Romanian newspapers today blend reports of major events today with spectacular reports of things the public at large would find hard to see. The resignation of deputy PM George Copos goes along with the portrait of a doctor seen as “an angel” for high-profile politicians who face trouble in court.

And a renewed conflict between Justice minister Monica Macovei and Romanian deputies accompanies reports of an anti-gay “alliance” between the Orthodox Church and a populist party on front pages today.

The departure of deputy PM George Copos from the Government is tackled aggressively in Cotidianul, which points out that the resignation overlapped with the conclusion of a prosecutors‘ inquiry into Copos’ involvement in a shady deal with the state-controlled Romanian Lottery.

Officially, the businessman-politician says he resigned because the government rejected his proposals over changes to the Fiscal Code. And he opted to explain his move in a press statement, not a press conference, as most journalists would have asked him about the Lottery issue, Cotidianul writes.

According to the newspaper, nobody can really say what Copos really did in the year and a half as the second man in the Government, where he only met waves of business people in his quality of a “state minister for the Coordination of Activities in Business and SME Sectors”. As a Senator, only one of the three legislative proposals he has initiated was approved by the Government.

Gandul also notes that Copos leaves the government when the National Anti-corruption Department (DNA) is due to present the case in a deal between the Romanian Lottery and Copos’ company Ana Electronic, in which the businessman-politician is charged with 1 million euro tax evasion.

And the newspaper says that he didn’t spent his time in the Government for nothing: after the first year of his term, Copos’ fortune rose by 40-45 million euro to 243 million euro, according to his own wealth statements.

Cotidianul, meanwhile, sets its eyes on a confrontation yesterday between Justice minister Monica Macovei and the Judicial Commission in Parliament.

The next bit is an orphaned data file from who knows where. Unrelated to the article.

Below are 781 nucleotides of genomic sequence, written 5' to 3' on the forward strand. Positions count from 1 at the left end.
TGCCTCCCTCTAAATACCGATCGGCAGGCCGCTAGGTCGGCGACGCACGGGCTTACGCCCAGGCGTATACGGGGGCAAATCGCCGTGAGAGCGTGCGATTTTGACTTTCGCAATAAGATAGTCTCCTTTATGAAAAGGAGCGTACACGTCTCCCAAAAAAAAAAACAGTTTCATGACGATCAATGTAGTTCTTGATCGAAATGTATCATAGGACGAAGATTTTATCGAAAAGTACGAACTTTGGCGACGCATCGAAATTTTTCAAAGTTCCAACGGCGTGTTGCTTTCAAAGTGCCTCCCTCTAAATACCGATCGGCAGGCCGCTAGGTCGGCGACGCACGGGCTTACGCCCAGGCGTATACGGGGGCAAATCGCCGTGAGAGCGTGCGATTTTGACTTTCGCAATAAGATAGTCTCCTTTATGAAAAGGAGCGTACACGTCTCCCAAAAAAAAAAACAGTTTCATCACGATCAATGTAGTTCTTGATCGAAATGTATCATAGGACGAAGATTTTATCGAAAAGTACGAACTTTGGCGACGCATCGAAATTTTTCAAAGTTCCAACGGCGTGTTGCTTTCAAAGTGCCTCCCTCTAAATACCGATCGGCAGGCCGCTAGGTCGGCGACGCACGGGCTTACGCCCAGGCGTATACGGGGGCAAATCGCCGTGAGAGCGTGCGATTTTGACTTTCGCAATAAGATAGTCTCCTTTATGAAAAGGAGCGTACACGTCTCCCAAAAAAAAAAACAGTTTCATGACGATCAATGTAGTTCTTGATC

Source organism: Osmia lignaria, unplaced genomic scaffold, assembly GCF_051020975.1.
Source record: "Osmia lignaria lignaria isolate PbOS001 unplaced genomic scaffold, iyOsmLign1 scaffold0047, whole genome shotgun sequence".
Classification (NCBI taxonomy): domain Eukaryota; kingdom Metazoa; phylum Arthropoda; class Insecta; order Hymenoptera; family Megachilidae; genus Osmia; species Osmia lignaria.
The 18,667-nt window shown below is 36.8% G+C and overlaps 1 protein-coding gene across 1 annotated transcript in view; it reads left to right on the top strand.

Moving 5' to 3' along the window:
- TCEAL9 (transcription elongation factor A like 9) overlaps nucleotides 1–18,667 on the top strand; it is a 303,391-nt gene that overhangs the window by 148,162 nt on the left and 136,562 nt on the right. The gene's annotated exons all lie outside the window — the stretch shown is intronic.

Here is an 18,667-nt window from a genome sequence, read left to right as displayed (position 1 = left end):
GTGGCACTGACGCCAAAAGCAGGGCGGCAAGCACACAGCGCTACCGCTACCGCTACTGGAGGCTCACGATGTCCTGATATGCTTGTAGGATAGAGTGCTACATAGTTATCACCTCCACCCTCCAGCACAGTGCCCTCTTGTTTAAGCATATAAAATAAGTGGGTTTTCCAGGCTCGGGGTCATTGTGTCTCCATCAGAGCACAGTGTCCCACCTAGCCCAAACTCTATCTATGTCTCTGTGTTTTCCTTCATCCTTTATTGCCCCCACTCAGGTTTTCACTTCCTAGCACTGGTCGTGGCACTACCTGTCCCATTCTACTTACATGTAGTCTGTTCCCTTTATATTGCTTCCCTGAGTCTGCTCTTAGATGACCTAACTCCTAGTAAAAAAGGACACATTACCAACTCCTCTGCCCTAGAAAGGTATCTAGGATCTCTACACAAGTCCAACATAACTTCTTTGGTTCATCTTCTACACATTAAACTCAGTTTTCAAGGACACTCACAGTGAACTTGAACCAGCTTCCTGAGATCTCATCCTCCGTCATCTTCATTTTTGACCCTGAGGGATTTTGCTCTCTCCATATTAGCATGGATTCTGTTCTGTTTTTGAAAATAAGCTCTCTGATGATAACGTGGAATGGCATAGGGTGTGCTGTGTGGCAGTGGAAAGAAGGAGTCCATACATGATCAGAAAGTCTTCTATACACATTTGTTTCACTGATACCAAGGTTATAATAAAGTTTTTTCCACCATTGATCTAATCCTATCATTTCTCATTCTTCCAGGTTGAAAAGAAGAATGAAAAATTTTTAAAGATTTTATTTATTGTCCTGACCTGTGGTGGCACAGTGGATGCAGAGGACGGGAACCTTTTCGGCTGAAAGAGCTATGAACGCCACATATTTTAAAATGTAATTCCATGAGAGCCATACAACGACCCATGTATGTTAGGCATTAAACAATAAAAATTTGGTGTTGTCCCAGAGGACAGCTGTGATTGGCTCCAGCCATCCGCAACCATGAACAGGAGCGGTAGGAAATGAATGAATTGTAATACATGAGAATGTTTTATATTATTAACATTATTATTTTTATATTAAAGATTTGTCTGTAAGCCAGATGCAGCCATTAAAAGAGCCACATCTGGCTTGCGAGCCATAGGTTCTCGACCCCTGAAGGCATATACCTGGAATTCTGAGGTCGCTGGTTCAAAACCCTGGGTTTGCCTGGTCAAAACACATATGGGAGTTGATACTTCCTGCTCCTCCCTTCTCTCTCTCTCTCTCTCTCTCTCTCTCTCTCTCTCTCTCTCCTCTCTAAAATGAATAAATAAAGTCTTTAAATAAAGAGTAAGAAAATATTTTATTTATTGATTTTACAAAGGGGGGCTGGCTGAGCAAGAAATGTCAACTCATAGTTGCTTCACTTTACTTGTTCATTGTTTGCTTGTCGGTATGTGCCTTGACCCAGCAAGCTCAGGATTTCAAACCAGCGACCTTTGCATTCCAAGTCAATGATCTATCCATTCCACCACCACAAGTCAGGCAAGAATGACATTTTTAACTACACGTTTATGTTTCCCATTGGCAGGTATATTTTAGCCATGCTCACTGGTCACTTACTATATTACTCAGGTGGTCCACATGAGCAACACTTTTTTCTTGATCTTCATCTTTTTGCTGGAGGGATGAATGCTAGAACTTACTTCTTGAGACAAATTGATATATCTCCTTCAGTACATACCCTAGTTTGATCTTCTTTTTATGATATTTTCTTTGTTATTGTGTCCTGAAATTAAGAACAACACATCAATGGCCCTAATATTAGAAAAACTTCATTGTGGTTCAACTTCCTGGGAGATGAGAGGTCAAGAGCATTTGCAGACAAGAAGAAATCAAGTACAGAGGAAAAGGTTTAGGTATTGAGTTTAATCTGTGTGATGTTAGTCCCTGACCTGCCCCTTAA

According to the newspaper, the minister had to leave the Commission in tears after representatives of the governing coalition united with the opposition Social-Democrats in turning upside down a chapter of Macovei’s criminal procedure code in debates yesterday.

Macovei was mocked at for the seriousness of her presentation of the law, according to Cotidianul, as Liberals and Hungarian Democrats joined hands with the Social Democrats in what the newspaper says is an obstacle for the fight against corruption.

According to Gandul, the parliamentarians changed the draft Code in such a manner that the piece of legislation is no different from the existing provisions in this field.

Speaking of Justice, Cotidianul draws the portrait of the “angel in white who guards the big sharks”. He is Dan Georgescu, head of the Medical Section of the Sf.

Ioan Hospital in Bucharest, where a large number of personalities have come to solve their health problems: business people, politicians, generals – all united not only by poor health, but also by their troubles with the judicial system.

In each of these cases, all supervised by Dr. Georgescu, they were hospitalized in the most opportune moment – when they should have faced prosecutors or judges in corruption, abuse or even organized crime cases.

A man who might face similar trouble is Defense minister Teodor Atanasiu, who should have some explanations to give about his bank accounts. According to Adevarul, Atanasiu and his wife earned some 78,000 RON (22,000 euro) from salaries in 2005.

With this money they opened two accounts – one of 75,00 euro and another of 30,000 USD, that is, five times more than their earnings, as the newspaper points out.

That adds to other spending, including a villa evaluated at 200,000 euro and built the same year. And as, the newspaper underlines, Atanasiu said back in January 2006 that the financial differences between 2004 and 2005 might “probably result from the money earned at our wedding”.

Last but not least, Evenimentul Zilei reports a peculiar alliance that is forming between a populist businessman-politician, Gigi Becali, and the Orthodox Church against the gay movement in Romania.

An NGO run by Becali is among 20 organizations that urged the Orthodox Church this week to react against the plans for the GayFest parade planned to take place Bucharest.

That brought the name of Becali on the tongues of Church officials who were accompanied by the owner of Bucharest football club Steaua in a press conference condemning the gay events.